Corrections or additions?
These articles by Peter J. Mladineo and Barbara Fox were published in U.S. 1 Newspaper on
May 13, 1998. All rights reserved.
Life in the Fast Lane
Three years after Jorgen Roed sold his flagship Scanticon
conference center, it will be sold again, to CapStar Hotels, the third
owner in three years. If the purchase price is close to $60 million,
as has been suggested, the current owners will have nearly doubled
their money. The Amstar Group and Circa Hotel purchased the conference
facility in 1995 for $23 million plus $10 million in renovations.
Based in Washington, D.C., CapStar plans to spend $1.5 million to
update the Gratella restaurant and add additional phone lines to the
guest rooms. It is uncertain whether Benchmark Hospitality will continue
managing the 290-room hotel, because CapStar specializes in hotel
CapStar is a $1.7 billion firm that trades as CHO on the New York
Stock Exchange, owns 56 hotels, and manages 87 hotels in 30 states,
two Canadian provinces, and the Caribbean. It is the nation’s largest
franchisee of Hiltons, Sheratons, and Westins.
Paul Whetsell, CapStar’s chairman and CEO, worked his way up through
the industry from a job as a front desk clerk. He founded the firm
as a management company in 1988, used a $50 million bankroll from
Acadia Partners to buy 12 hotels in 1995, and went public in August
1996, while still managing an additional two dozen hotels. CapStar
will merge with American General Hospitality Corp., a $1.4 billion
Dallas-based real estate investment trust.
It focuses most of its business on the coasts, plus in Texas and Chicago,
and it aims to be in larger urban centers "where the barriers
to new competition are the highest," says David McCaslin, chief
operating officer. "The Forrestal is our first conference center
and its proximity to New York and Philadelphia as well as to corporate
headquarters make it an ideal location."
Amstar bought Forrestal "at a time when there was limited interest
in the hotel market, whereas today there is great appeal in the investment
market," says Kevin Mahoney, a senior investment manager for Amstar.
The proof is in the pudding. These new hotels are being added to the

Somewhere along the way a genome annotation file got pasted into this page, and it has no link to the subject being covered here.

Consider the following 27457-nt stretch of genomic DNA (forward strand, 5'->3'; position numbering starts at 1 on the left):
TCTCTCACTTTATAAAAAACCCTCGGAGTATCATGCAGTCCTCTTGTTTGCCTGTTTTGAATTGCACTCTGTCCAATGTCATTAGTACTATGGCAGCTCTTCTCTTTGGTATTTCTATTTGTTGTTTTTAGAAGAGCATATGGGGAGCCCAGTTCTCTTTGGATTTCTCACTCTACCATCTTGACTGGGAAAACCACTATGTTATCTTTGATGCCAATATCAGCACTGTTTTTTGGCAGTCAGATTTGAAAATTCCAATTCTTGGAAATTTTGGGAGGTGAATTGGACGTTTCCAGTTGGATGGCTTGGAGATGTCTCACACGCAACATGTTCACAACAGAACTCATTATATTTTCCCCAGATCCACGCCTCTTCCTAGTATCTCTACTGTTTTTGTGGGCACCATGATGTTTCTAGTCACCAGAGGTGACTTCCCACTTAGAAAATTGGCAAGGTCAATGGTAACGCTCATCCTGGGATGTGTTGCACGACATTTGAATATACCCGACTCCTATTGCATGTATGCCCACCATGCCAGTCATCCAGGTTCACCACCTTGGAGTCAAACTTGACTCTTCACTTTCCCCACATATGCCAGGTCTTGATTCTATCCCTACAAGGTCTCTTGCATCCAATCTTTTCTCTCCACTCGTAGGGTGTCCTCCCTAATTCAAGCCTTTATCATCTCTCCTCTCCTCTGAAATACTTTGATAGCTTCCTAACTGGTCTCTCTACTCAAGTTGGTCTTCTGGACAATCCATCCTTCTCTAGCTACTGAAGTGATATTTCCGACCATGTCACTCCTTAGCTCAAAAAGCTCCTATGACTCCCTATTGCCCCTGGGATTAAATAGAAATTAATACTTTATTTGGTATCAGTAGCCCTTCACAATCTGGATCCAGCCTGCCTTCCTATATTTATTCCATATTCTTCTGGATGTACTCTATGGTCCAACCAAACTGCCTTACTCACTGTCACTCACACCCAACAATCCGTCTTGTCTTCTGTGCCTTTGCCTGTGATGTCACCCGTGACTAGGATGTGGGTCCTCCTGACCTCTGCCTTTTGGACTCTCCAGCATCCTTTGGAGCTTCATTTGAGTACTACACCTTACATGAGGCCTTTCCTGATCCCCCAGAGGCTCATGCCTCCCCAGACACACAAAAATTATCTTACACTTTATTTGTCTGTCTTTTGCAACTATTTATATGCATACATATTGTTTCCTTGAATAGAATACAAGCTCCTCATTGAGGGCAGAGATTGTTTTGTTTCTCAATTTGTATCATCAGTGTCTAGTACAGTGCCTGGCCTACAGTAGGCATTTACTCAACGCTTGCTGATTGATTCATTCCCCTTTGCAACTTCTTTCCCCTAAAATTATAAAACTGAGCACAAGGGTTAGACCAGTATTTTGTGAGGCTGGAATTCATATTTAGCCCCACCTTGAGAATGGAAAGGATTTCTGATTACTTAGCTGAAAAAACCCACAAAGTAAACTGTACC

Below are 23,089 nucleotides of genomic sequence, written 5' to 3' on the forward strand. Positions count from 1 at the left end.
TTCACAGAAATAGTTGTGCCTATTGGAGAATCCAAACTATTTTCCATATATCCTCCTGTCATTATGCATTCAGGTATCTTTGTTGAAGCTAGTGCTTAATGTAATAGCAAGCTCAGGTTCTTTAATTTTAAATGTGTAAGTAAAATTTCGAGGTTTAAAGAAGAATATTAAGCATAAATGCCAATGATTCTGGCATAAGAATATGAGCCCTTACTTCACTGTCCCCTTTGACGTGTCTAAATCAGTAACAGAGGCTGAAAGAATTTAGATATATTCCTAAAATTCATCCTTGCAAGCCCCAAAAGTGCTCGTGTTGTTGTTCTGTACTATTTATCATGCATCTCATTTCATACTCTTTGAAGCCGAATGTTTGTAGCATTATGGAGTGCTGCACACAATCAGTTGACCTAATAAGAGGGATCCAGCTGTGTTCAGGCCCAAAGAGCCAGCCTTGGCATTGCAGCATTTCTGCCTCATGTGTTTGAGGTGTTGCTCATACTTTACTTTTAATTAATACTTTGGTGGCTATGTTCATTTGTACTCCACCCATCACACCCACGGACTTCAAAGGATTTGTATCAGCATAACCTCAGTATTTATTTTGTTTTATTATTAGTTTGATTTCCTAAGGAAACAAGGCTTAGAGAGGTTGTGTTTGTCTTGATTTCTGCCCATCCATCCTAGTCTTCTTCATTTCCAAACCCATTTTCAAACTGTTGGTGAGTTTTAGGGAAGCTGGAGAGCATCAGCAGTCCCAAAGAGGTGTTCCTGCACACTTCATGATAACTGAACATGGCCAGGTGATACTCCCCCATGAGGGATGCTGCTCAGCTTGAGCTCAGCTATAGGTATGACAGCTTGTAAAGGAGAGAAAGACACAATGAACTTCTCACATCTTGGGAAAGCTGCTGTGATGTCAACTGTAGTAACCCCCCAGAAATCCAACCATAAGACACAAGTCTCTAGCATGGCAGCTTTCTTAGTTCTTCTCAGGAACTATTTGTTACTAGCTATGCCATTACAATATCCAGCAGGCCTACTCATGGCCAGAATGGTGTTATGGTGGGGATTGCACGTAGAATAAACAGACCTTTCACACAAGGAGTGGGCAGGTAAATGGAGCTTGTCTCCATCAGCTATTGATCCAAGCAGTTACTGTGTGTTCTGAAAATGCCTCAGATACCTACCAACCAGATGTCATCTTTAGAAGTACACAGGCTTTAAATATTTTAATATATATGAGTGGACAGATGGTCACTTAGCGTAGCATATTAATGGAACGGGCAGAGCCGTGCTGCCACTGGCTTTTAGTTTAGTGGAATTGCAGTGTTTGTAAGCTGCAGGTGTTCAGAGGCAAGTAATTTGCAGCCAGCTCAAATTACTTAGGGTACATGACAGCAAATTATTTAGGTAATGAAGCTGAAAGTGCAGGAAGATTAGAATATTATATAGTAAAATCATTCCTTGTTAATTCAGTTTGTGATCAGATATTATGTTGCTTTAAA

Princeton market: A Homestead Village has received preliminary approval
for building 92 rooms north of QuakerBridge Mall on Route 1 North.
Extended Stay America is expected to open a 129-room hotel on Route
1 North at Raymond Road, opposite the Marriott’s Residence Inn in
early fall. Marriott’s 153-room Courtyard is being built at Route
1 South on Mapleton Road, on the site of what had been a Holiday Inn.
The Marriott may eventually add 100 rooms. Four more hotels —
for a possible total of 20 on Route 1 — have submitted plans for
"It wasn’t difficult to get a lot of interest in the property
and they were the ones in the end in the winning position," adds
Mahoney. "The market is very good if you’re a seller. If you’re
a buyer you need to be careful — because of the prices that are
College Road East, Princeton 08540. Gerard Dumont, general manager.
609-452-7800; fax, 609-452-2523.
GMH Associates Inc. has bought Lockheed Martin’s satellite
manufacturing plant an Princeton-Hightstown Road for $12 million and
will convert it into an office park. After Lockheed finishes its last
two satellites here, it will transfer or lay off the remaining 250
workers and vacate 300,000 square feet of high-bay manufacturing space.
GMH will demolish that part of the plant but lease the 400,000 square
feet of office and laboratory space.
Based in Wayne, Pennsylvania, GMH Associates has the same owner as
the real estate company that has been trying to sell the site for
three years. As of this spring Aubrey Haines of GMH Realty, located
at Princeton Crossroads, had listed the office and laboratory space
for $20 per square foot gross, based on a minimum of 30,000 feet.
GMH is separately marketing another 70,000 square foot office- lab-manufacturing
building on Old Trenton Road.
After years of budget cuts and layoffs, the Princeton
Plasma Physics Laboratory now has refocused its vision using a new
set of goggles. A year after the closing of the beloved Tokamak Fusion
Test Reactor, which set a record in 1994 by creating 10.7 million
watts of fusion power, the PPPL is beginning construction on a smaller,
more flexible test reactor.
On Monday, May 18, at 10 a.m. the lab will break ground for a test
facility, a "cell" that will house the National Spherical
Torus Experiment (NSTX). The ceremony will also include the renaming
of the PPPL’s main office building for the late Lyman Spitzer Jr.,
the founding father of the Princeton University lab.
Speakers include Congressmen Rodney Frelinghuysen and Mike Pappas,
Princeton University president Harold Shapiro, and Doreen Spitzer,
Spitzer’s widow. A colloquium is scheduled at 2 p.m. after the dedication
and groundbreaking. Call 609-243-3553 for more information.
Both the NSTX and the TFTR have a hole in the middle, but the NSTX
is shaped like a sphere as opposed to the donut-shaped TFTR. Like
the TFTR, the NSTX will produce a plasma — an extremely hot, ionized
gas in which nuclear fusion occurs. The lab hopes that the spherical
shape will enable a higher plasma pressure to be produced in a field
with a given magnetic strength, says PPPL spokesman Anthony R. DeMeo.
Another enhancement is that, because of the reactor’s high pressure,
the NSTX will able produce a high "bootstrap" electric current,
a self-driven internal plasma current. This should significantly reduce
the amount of power needed to confine the plasma. The NSTX will cost
$23.8 million, and the components will be arriving at the lab shortly,
with construction beginning in late summer. Tests should begin by
April, 1999, and run for six or seven years.
The NSTX is a collaboration with the Oak Ridge National Laboratory,